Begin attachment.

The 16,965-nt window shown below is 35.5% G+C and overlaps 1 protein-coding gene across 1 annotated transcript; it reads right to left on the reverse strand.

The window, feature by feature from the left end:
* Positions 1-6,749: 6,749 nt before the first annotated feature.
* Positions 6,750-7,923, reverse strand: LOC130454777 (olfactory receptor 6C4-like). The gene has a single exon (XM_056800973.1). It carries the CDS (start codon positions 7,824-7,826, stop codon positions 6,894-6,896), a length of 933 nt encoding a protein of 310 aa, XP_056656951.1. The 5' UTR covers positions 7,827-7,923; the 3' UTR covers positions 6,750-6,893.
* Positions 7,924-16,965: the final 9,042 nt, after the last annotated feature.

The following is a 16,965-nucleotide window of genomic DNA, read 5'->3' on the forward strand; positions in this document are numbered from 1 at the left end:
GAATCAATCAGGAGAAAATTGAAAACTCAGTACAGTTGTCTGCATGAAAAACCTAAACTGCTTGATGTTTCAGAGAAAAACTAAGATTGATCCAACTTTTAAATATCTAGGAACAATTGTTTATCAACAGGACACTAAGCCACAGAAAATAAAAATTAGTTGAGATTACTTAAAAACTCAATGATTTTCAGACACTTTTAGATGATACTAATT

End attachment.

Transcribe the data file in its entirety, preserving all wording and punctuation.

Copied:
The 16,965-nt window shown below is 35.5% G+C and overlaps 1 protein-coding gene across 1 annotated transcript; it reads right to left on the reverse strand.

The window, feature by feature from the left end:
* Positions 1-6,749: 6,749 nt before the first annotated feature.
* Positions 6,750-7,923, reverse strand: LOC130454777 (olfactory receptor 6C4-like). The gene has a single exon (XM_056800973.1). It carries the CDS (start codon positions 7,824-7,826, stop codon positions 6,894-6,896), a length of 933 nt encoding a protein of 310 aa, XP_056656951.1. The 5' UTR covers positions 7,827-7,923; the 3' UTR covers positions 6,750-6,893.
* Positions 7,924-16,965: the final 9,042 nt, after the last annotated feature.

The following is a 16,965-nucleotide window of genomic DNA, read 5'->3' on the forward strand; positions in this document are numbered from 1 at the left end:
GAATCAATCAGGAGAAAATTGAAAACTCAGTACAGTTGTCTGCATGAAAAACCTAAACTGCTTGATGTTTCAGAGAAAAACTAAGATTGATCCAACTTTTAAATATCTAGGAACAATTGTTTATCAACAGGACACTAAGCCACAGAAAATAAAAATTAGTTGAGATTACTTAAAAACTCAATGATTTTCAGACACTTTTAGATGATACTAATT